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Journalism students lead the way in drinking water investigation

Above photo: Kelly Quinn guides Academy Prep students inside her laboratory and explains how the water is tested. Courtesy of Neighborhood News Bureau


By Emily Wunderlich

“How safe is our drinking water?”

Journalism professor Bernardo Motta posed that question to his students in Neighborhood News Bureau after the Flint water crisis hit the tabloids in 2016.

“For the students in NNB, this was a massive research project,” Motta said. “They learned a lot of investigative tools. We had groups just looking at the history of housing developments in St. Petersburg to see which houses would be the best targets for our experiment.”

NNB covers the historic African-American neighborhoods of St. Petersburg’s midtown area. One of its major projects includes Midtown K-12 news – a program seeking to improve journalism and media education in schools in south St. Petersburg.

The Academy Prep Center of St. Petersburg is one of those schools.

After obtaining a research grant from the University of Missouri, Motta enlisted the help of social studies teacher Laura Manke, who works closely with him to coordinate Academy Prep’s media club.

As the school’s science fair was approaching, Manke originally wanted the media club to cover the event; however, Motta had other ideas.

“NNB had this idea for the project of testing water for lead in the neighborhood, and I thought that could be the perfect link. ‘How could we get access to people’s houses?’ Well, students have access to their own houses,” Motta said.

Students who were interested in participating in the experiment could sign up for it through an after-school enrichment program called “Community Cares.”

But before they could begin collecting water samples, students were required to research the harmful effects of lead in drinking water.

“They really got to experience science firsthand,” Manke said. “I had students also train other students on how to collect the samples, so they got leadership skills to pass on that information, which you can’t always do in your classroom every day, so that was really great.”

In addition to collecting water samples, students also wrote about their findings. Three of Manke’s sixth graders were published in STEAM City Kids, an online magazine for student journalists promoting science, technology, engineering, art and math.

“The most meaningful part was that my students got to have autonomy over doing something,” Manke said. “They were really given very adult responsibilities for fifth and sixth graders.”

Academy Prep students also got to visit USF St. Petersburg’s College of Marine Science, where research associate Kelly Quinn analyzed the water samples.

“The whole experience was good,” Quinn said. “I run samples all the time, so that wasn’t special or overly interesting for me, but the fact that students were involved – and not just college-level students, but middle schools kids that collected the samples and came and saw my lab – it’s always great to have kids come and see the lab and hopefully be excited about science.”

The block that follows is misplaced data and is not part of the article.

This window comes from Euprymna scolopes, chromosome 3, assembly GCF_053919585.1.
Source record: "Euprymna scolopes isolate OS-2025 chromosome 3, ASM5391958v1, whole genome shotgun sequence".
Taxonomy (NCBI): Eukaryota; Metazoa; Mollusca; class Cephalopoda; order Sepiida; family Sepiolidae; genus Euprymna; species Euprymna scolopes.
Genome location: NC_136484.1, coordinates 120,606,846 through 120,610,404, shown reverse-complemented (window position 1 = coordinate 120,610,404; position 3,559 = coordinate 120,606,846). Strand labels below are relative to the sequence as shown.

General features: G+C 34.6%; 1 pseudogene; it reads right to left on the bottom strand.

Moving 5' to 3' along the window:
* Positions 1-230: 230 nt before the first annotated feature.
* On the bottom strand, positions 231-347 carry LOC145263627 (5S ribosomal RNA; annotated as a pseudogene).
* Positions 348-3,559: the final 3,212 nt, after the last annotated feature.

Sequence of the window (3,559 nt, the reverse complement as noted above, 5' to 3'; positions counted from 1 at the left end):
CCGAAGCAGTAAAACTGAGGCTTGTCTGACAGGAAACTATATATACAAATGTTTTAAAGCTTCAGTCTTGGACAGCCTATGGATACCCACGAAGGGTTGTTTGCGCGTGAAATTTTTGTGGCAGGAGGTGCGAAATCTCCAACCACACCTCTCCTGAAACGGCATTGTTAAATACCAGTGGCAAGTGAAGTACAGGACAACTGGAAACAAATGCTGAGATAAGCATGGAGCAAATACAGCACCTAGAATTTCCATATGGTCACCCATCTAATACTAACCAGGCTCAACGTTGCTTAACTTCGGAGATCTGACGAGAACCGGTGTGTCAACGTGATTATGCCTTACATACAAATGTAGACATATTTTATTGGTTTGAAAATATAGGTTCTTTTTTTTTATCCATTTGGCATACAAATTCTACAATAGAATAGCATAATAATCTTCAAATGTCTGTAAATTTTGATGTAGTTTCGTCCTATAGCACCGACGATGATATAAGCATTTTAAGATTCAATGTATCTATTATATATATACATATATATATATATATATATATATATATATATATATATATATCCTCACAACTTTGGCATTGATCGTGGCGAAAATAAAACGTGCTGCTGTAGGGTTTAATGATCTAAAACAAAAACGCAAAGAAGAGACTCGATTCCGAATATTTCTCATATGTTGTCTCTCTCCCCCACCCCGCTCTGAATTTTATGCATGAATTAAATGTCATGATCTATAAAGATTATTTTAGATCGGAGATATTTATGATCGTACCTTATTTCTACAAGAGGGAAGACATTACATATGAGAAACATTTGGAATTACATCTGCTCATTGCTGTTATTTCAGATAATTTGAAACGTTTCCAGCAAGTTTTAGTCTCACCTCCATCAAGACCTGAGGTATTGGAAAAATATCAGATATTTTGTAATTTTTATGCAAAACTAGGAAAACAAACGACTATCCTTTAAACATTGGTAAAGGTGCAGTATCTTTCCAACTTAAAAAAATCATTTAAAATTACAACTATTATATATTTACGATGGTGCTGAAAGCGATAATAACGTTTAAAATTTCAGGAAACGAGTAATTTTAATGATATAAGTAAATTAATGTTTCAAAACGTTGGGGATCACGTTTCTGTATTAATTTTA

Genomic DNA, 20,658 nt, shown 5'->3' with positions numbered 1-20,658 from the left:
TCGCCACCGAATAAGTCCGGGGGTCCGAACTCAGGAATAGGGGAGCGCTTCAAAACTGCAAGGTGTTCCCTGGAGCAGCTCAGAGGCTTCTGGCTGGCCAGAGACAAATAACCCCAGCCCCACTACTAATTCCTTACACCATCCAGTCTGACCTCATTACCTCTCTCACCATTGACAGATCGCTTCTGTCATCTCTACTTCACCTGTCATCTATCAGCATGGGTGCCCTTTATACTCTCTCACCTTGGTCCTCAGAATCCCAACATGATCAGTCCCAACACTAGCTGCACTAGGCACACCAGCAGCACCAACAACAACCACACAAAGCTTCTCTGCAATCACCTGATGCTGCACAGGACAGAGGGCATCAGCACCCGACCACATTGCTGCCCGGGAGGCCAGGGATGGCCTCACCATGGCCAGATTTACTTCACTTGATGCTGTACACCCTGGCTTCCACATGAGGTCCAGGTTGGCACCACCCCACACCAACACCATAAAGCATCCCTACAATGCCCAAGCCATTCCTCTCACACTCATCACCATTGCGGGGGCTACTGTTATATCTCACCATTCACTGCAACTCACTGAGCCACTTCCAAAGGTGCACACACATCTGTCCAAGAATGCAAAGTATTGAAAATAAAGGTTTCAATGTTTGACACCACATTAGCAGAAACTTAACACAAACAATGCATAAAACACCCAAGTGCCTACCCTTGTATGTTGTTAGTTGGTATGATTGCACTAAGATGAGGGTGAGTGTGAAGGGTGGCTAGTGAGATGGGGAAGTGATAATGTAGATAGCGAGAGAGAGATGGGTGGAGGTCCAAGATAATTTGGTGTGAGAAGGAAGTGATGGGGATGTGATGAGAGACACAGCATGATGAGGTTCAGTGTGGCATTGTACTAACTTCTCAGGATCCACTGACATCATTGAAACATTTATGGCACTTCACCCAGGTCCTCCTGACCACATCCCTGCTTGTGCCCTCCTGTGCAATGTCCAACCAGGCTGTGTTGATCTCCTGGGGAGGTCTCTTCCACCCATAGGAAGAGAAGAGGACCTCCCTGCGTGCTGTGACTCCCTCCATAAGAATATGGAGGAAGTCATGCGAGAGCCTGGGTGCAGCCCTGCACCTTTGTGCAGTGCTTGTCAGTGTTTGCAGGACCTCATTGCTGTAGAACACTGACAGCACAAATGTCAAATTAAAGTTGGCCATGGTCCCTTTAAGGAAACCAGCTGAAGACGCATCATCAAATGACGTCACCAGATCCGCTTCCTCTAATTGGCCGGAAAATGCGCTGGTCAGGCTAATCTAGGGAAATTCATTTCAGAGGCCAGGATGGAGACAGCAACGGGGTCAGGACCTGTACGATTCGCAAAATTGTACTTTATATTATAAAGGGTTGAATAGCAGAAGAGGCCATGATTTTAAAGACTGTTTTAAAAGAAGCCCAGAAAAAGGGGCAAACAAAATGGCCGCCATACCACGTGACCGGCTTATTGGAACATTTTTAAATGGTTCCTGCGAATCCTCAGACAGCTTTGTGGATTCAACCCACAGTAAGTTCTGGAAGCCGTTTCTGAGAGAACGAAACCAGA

Quinn found that lead was present in the water but at levels well below the EPA limit, which is set at 15 parts per billion. The average lead content for all samples on the first draw was one part per billion.

That was when graduate student Andrea Perez realized the lack of awareness surrounding health hazards in the community. She took the reins on the project, shifting its focus from reporting to community education and proposing solutions.

“It’s really not about the breaking news, it’s just about thinking, ‘What information will make everyone make better decisions?’ Especially in the community that they live and especially if it’s about their health,” Perez said.

In addition to the drinking water investigation, a collaboration is underway between NNB, WUSF Health News Florida and the American Heart Association. Students are working to produce 90-second videos on various topics on health in education. The project will be complete by the end of the semester.

NNB also hopes to launch a comprehensive database of local black history in September.

“We have been developing a digital tool that’s both a map and timeline together,” Motta said. “So we have a series of historical maps and photos where people can go and look through storylines of things that happened in south St. Petersburg.”

Although Perez finished the water investigation story, she hopes that NNB will continue to follow up with it long after it’s published.

“I always believe that when you’re a reporter, it doesn’t end when you finish the story,” she said. “You kind of always want to have a notebook where you’re writing down things that were kept unanswered. Just go back to that.”

“There is always a lot of stuff that is never answered and has to be discussed. I just hope that NNB has that figurative, fat notebook,” Perez said.






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